Franco And 23-F Did Not Take The Cadet Exam.
2021-02-22 | by CusiGO
Among the books recommended to students of general Zaragoza’s military academy (AGM) and future Spanish army officers, some were innovative at that time, such as the end of history, Francis Fukuyama, revenge of geography, Robert Kaplan or the information age, Manuel Castells, the current university minister. By contrast, there is no news of the Spanish transition or the 23-f coup, which is now 40 years old. There is no work devoted to civil war or Francoism.
“23-f is a taboo topic, you can’t touch it,” said a general with extensive experience in military training. Between 2016 and 2020, the army’s head of teaching, lieutenant general Amador de vitate, explained differently: Spain’s history is not university education provided by military academies, but high school or high school education. The current Zaragoza cadets were not born when teyero attacked Parliament. For them, 23-f is history.
Since the establishment of the National Defense Center (cud) of the University of Zaragoza in 2010, the learning burden of future officers has doubled. In addition to military training, the University of Zaragoza also confers a degree in industrial organization engineering. Of the approximately 330 credits required to complete the post of lieutenant, 240 are university degrees and the rest are specific military training, although some subjects overlap. Civil and military students at the University of Zaragoza study in the same grade: the former is in the business sector, the latter is in the defense sector. Some of them are at Donna Godina’s Almunia campus, while others are at general Zaragoza college. They study separately, even though they take part in extracurricular activities (sports, debates), and they all take part in the election of the rector.
General techrat defended the separation of civilians and soldiers, arguing that the cohesion and physical spirit formed by the coexistence of boarding schools and military discipline were crucial to the formation of the latter. Cud professors attached to military academies are paid by the Department of defense, but their recruitment requires approval from the University of Zaragoza. The director of the center is Col. Francisco Jos é Gomes Ramos, an engineer and physicist, who is composed of about 100 teachers, more than 90% of whom are civilians, with a total of about 1200 students.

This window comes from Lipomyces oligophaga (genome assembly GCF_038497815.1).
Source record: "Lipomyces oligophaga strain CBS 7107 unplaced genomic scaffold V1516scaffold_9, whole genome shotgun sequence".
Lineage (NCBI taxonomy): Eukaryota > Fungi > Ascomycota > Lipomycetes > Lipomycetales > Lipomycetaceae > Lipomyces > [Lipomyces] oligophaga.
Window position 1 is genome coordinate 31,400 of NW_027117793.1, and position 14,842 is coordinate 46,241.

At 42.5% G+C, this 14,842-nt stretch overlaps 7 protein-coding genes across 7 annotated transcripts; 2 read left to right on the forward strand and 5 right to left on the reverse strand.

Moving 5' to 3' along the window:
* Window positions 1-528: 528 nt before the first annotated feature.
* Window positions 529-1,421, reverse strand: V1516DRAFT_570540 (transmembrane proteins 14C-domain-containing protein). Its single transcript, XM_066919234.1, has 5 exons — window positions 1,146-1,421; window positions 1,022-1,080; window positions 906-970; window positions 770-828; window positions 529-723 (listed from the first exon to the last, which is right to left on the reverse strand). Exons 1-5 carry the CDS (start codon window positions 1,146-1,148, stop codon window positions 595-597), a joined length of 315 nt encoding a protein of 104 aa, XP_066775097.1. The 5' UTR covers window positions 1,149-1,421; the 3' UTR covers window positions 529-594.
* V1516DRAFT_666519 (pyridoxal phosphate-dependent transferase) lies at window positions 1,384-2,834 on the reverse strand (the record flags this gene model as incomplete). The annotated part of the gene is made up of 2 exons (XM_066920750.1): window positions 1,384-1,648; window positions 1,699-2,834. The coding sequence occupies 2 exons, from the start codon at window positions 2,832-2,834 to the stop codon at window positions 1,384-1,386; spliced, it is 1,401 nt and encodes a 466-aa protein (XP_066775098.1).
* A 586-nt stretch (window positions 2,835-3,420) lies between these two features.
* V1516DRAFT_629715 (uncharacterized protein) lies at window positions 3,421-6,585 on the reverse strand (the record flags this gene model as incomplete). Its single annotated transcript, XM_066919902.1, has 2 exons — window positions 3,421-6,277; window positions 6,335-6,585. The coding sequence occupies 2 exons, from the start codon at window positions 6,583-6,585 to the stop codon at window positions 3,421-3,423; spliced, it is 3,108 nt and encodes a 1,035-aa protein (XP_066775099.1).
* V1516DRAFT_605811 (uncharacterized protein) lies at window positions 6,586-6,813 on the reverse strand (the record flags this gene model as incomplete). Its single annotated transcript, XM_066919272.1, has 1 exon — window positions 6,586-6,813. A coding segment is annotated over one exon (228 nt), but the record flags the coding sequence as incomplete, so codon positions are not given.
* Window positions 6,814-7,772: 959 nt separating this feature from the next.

The syllabus for future officers is highly technical, and there is little room for Humanistic training, although a quarter of the three semester vocational subjects are most relevant to the social and political realities they must face: international relations, the world today and law. The second part, from the world war to the post Cold War era, includes the works of Fukuyama, Kaplan or Castel, and has a section devoted to “totalitarianism”, Although it depends on whether the professors (military and civilian) who teach it have the right to include the Franco dictatorship in this category.
More specifically, the legal plan: future army officers will study the constitutional history of Spain since 1812, the 1978 constitution, the role of autonomous states or armed forces, the rights and obligations of the armed forces, and the international law of armed conflict.
“Military education conveys democratic values not only in formal education, but also in all academic and non academic activities. This is not a specific subject, but an integral part of training. ” He said that when studying the role of the armed forces, he explained that the armed forces are a tool for the state to serve its citizens. When dealing with international military organizations, we can see how they are under political control.
On January 8, the office of the Vice Minister of Defense issued an instruction reminding military education institutions that “daily orders, almanacs, historical references, and public talks and activities” should conform to “constitutional values.”, After the removal of the head of learning at Ferrol, a Naval School in Grania, for describing an episode in the civil war, he called the Republican squadron the “Red Army” and the uprising the “National.”. This fact, as well as the reproduction of the praise article on Franco in the Journal of Zaragoza college, he called Franco a “warlord”, can be attributed to the persistence of nostalgia or the pressure of inertia: Franco was the first president of Zaragoza college, and his statue did not retire until 2006.
What is more disturbing is that at a party held at the naval military school in 2018, several students chanted the National Anthem of the Blue Division, which was also sung by young soldiers at the parachute brigade base of palasuelos del Jarama in Madrid on December 8 last year. They can always claim that no one told them that the Blue Division was a Franco force, fighting at Hitler’s command.